There are thousands of presses out there, and they are all looking for something a little different. Writer’s Market (which comes out annually) is a good place to start if you have no idea where to start.
Never feel like you are a passive spectator in the events of your publishing efforts. One of the best ways to get opportunities is to create opportunities.
Nobody publishes poems like yours? Go find as many of them as you can and put together an anthology of them.
Can’t find a theater that wants to put on your play? Put it on yourself. The process of working through the entire production will make you a much better writer, and you will have connected with a ton of people involved in the theater who will think of you when they’re creating opportunities.
The #1 most important thing I’ve learned in my life is this: askin’s free.
It doesn’t cost anything to try, to ask people for help or for participation or for really anything.
But it really optimizes your chances of success to make sure you’re asking something that hasn’t already been answered a thousand times. And the best way to do that is research, be involved, have familiarity, and where you can’t find familiarity, ask someone like me who you know to be a positive person who’ll be happy to help you no matter what.
Some people in this world, even very successful people, are jerks. Never think you need to work with a jerk. It may sometimes seem like everyone who can publish you is a jerk. This isn’t true. There are tons of genuinely wonderful people out there, the best ones sometimes take a little more work to find. What people call luck is really the intersection of preparation and opportunity.
The #2 most important thing I can tell you about sending your work out for publication is this: follow the submission guidelines as exactly as you can. It’s a lottery, and editors receive hundreds of submissions for every spot they want to fill so they will look for any reason, no matter how small, to not take the time to read the whole submission. I can’t stress this enough. If you don’t follow the guidelines (and they will be different for every place you submit) your work will be rejected unread. Don’t let that happen. Make them at least take the time to read it.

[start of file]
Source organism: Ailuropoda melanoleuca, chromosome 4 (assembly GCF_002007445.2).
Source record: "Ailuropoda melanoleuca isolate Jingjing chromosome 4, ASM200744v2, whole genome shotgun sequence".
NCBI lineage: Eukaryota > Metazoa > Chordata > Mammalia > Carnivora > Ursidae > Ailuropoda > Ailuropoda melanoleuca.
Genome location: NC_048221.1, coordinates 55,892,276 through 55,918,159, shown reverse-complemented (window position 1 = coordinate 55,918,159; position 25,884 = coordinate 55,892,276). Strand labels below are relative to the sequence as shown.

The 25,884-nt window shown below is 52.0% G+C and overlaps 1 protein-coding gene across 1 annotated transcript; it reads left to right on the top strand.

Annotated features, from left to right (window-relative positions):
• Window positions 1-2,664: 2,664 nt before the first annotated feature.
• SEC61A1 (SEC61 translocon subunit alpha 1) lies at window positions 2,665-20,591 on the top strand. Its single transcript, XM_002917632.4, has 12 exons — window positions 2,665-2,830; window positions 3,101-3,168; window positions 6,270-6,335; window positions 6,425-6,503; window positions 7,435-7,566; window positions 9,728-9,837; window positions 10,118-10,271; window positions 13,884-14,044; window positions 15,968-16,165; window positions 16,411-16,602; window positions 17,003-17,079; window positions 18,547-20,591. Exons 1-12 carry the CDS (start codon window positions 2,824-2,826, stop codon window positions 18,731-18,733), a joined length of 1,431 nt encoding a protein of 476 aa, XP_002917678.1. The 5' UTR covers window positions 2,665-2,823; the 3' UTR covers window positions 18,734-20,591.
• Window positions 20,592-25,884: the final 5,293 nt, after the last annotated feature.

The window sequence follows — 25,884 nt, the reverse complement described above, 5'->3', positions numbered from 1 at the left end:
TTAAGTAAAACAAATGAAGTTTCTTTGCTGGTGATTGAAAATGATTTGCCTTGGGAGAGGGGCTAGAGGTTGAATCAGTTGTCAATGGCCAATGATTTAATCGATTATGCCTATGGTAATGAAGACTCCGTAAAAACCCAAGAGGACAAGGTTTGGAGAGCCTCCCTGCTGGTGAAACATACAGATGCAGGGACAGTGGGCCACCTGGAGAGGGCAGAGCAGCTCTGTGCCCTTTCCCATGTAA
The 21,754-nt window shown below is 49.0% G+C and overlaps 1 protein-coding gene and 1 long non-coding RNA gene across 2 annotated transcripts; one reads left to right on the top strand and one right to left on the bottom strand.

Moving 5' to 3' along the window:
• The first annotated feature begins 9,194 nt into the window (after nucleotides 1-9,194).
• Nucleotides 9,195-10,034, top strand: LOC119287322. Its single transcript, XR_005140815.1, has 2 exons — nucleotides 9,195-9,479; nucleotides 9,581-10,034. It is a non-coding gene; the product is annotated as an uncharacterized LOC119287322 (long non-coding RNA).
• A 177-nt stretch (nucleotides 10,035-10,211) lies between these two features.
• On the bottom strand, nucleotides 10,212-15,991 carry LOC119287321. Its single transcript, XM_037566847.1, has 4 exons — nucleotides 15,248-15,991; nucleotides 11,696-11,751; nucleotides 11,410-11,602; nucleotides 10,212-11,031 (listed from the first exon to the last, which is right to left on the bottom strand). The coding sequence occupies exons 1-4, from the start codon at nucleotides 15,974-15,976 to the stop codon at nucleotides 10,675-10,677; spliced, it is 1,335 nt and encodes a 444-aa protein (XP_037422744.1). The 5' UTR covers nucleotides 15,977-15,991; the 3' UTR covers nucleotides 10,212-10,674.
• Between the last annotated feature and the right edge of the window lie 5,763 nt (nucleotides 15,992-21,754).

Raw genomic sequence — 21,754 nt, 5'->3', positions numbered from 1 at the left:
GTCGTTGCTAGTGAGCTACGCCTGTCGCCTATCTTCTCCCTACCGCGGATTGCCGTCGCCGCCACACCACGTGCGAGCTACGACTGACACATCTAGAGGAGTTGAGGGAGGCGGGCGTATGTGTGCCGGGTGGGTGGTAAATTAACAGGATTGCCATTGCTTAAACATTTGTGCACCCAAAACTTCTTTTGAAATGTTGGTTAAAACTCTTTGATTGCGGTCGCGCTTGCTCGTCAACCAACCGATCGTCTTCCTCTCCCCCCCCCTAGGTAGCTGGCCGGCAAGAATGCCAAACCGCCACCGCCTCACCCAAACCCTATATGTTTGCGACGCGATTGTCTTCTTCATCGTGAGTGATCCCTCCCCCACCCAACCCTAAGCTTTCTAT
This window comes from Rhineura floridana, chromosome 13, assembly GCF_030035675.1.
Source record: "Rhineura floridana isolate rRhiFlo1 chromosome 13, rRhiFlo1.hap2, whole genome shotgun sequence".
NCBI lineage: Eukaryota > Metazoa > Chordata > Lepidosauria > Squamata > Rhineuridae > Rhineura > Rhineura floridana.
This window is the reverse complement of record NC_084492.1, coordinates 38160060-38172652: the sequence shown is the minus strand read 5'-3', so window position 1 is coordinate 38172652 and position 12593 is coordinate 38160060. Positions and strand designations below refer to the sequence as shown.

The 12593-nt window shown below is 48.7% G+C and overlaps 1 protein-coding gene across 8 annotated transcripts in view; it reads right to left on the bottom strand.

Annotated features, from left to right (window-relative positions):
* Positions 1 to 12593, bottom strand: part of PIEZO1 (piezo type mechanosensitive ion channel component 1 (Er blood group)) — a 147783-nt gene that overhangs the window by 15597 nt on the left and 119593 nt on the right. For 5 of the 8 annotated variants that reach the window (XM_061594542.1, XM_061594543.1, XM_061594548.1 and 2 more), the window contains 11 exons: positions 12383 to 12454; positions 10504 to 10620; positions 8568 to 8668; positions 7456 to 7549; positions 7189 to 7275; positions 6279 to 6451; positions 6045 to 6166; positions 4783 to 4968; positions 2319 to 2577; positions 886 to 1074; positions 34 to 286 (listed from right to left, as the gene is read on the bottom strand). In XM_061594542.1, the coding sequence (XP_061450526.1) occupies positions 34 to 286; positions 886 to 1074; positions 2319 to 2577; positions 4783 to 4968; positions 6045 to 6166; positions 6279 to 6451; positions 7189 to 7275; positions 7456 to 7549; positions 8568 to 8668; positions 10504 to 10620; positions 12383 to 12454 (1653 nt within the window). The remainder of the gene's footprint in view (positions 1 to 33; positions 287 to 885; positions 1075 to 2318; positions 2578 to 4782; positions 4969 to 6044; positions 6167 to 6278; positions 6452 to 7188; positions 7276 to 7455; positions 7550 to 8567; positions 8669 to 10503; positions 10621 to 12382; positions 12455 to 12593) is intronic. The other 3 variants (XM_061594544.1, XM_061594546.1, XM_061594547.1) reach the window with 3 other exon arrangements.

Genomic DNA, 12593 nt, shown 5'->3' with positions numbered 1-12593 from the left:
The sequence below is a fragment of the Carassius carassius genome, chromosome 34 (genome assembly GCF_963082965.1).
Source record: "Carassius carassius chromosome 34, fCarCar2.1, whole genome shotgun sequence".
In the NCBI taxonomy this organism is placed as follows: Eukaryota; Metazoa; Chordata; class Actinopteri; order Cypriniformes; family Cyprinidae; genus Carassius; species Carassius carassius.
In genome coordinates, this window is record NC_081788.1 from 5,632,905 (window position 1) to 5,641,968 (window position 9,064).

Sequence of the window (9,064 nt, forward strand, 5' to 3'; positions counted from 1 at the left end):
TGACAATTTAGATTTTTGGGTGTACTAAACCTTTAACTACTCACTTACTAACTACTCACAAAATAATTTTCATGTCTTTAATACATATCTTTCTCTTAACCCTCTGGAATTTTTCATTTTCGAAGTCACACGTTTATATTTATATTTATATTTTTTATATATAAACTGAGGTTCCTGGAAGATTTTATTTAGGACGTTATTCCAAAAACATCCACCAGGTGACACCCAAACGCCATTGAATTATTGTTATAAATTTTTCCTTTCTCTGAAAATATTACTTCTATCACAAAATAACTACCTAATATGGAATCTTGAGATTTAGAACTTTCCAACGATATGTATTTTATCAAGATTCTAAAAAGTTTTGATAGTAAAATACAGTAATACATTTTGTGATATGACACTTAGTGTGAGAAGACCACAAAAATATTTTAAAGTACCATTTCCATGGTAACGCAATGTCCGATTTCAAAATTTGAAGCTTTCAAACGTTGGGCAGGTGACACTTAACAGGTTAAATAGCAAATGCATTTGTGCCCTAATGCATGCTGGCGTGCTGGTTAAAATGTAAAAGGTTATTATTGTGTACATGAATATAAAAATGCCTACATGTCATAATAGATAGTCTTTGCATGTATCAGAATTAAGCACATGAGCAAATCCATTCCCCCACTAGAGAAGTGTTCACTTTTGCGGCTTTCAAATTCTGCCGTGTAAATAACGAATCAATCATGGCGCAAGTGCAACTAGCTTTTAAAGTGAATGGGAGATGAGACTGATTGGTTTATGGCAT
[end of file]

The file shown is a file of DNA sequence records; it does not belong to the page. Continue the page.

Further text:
Write. Revise. Repeat.
Dan Waber is a poet, playwright, publisher, and multimedia artist whose work is almost always language-based. A web search on his name (in quotes) will produce a veritable cornucopia of literary oddments, amusements and geegaws. Things he’s made have landed themselves in The Art of English, The Poet’s Craft, Electronic Literature Collection Vol. 1, Drunken Boat, Iowa Review (web), in books, broadsides, anthologies and ephemeral publications, in mailboxes, on stage, in a puppet theater, online, on buses, on gallery walls, and have been exhibited at the Library of Congress. He has also written more sestinas than there are particles in the known universe. The hub of his online activities is logolalia.com.
*This essay was originally published as a printed chapbook through www.chapbookpublisher.com.